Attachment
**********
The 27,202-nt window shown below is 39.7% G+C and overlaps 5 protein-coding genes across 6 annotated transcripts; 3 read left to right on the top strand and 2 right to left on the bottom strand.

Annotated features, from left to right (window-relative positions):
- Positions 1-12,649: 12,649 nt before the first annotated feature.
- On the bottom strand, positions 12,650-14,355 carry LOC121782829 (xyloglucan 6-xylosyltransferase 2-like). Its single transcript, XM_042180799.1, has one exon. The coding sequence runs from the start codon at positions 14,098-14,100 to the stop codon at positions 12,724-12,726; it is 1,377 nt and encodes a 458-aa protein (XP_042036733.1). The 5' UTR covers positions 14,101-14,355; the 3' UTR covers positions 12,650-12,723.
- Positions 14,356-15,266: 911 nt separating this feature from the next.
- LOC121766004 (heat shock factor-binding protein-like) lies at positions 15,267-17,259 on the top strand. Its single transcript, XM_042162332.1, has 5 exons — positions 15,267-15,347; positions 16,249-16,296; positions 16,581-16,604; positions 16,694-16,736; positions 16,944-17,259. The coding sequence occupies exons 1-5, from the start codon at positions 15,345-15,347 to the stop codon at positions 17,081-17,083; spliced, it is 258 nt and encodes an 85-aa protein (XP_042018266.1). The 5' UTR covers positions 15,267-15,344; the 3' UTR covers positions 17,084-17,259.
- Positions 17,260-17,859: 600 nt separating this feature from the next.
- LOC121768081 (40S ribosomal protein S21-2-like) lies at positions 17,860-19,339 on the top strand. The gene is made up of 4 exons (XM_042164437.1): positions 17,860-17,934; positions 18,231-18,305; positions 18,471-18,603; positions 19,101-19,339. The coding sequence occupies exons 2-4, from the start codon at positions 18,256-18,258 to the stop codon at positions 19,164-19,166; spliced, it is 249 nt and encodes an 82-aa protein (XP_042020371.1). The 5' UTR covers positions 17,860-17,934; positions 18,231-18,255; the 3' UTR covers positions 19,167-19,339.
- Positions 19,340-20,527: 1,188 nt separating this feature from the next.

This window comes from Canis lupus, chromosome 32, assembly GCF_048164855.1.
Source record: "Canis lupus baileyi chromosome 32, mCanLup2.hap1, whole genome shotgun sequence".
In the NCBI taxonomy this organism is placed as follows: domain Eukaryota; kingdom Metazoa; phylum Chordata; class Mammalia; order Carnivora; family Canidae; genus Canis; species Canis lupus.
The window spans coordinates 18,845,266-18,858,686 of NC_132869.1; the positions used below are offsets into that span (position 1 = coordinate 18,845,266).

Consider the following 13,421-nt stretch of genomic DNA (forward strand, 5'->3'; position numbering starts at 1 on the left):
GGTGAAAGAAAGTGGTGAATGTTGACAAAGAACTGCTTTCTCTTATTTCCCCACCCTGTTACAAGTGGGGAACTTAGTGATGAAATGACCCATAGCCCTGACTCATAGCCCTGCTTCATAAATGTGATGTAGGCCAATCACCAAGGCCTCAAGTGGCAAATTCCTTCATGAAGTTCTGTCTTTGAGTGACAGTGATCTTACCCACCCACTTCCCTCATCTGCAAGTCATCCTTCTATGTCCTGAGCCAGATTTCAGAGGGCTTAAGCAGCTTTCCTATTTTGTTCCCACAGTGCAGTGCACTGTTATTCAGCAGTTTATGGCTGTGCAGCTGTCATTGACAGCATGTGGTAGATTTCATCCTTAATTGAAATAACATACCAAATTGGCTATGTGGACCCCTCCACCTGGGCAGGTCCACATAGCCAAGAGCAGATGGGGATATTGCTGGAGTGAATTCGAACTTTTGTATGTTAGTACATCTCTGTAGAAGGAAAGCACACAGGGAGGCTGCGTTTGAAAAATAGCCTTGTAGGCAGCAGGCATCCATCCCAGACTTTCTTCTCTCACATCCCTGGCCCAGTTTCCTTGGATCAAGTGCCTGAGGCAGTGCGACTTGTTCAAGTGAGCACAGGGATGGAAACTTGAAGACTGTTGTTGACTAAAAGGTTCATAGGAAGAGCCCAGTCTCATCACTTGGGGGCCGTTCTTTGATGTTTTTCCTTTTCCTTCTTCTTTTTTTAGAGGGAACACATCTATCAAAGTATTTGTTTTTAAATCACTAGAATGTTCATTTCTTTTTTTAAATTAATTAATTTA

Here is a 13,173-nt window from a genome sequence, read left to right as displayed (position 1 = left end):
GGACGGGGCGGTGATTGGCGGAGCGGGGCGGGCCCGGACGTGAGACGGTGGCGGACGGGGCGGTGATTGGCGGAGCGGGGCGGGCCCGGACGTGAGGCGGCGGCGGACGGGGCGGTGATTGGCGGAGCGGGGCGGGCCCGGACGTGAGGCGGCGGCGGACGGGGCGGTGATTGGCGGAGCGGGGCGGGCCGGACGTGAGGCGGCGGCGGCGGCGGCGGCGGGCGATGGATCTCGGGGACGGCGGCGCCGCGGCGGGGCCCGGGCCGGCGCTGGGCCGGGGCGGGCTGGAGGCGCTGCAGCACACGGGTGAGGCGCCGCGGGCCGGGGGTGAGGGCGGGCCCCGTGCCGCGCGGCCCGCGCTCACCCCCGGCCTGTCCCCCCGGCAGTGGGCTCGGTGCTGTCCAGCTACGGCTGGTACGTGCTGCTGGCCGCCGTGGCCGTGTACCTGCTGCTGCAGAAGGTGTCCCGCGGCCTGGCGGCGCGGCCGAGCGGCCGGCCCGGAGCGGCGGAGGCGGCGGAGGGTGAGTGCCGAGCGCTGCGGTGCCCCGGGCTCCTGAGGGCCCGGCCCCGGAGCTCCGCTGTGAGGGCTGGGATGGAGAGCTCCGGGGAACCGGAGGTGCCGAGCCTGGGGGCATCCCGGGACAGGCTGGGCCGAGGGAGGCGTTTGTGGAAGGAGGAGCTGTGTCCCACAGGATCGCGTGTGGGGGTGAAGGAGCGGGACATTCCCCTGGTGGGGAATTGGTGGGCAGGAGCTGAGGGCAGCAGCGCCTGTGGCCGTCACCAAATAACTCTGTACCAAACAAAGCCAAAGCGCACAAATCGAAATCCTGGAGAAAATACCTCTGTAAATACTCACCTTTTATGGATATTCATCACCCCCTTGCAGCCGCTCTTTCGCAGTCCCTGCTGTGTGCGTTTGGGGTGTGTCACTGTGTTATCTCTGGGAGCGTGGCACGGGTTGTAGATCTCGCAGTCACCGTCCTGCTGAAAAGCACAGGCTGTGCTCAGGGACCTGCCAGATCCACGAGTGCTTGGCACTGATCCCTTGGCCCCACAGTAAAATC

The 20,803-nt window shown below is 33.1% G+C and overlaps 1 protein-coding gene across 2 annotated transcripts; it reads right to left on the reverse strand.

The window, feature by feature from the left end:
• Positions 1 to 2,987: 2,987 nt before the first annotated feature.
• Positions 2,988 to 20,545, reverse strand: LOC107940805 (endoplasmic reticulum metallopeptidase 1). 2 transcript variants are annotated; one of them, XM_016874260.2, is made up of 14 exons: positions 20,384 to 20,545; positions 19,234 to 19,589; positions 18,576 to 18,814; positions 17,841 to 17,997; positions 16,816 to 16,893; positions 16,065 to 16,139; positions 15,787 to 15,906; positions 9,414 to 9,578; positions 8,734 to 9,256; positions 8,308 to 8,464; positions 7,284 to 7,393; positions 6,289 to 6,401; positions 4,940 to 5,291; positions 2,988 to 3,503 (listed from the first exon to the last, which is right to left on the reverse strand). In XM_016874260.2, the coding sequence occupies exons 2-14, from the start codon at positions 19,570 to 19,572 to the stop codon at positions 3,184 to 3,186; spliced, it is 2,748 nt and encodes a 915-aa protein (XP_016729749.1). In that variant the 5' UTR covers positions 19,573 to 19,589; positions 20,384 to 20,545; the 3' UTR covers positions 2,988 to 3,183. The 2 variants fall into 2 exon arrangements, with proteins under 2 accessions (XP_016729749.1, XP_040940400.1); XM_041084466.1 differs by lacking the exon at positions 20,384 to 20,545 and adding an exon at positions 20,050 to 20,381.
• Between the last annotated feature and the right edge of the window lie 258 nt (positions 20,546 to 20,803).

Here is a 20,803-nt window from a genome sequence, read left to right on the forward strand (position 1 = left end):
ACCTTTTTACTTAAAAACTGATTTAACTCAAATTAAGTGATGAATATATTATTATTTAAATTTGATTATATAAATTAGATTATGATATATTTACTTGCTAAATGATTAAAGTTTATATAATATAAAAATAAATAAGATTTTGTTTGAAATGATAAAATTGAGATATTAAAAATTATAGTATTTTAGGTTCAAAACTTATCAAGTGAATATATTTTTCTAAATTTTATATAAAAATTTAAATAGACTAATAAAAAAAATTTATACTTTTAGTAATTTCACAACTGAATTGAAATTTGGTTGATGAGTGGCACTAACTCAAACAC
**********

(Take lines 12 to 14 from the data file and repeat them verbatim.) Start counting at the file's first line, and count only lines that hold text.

In the NCBI taxonomy this organism is placed as follows: domain Eukaryota; kingdom Metazoa; phylum Chordata; class Mammalia; order Carnivora; family Canidae; genus Canis; species Canis lupus.
The window spans coordinates 18,845,266-18,858,686 of NC_132869.1; the positions used below are offsets into that span (position 1 = coordinate 18,845,266).

Consider the following 13,421-nt stretch of genomic DNA (forward strand, 5'->3'; position numbering starts at 1 on the left):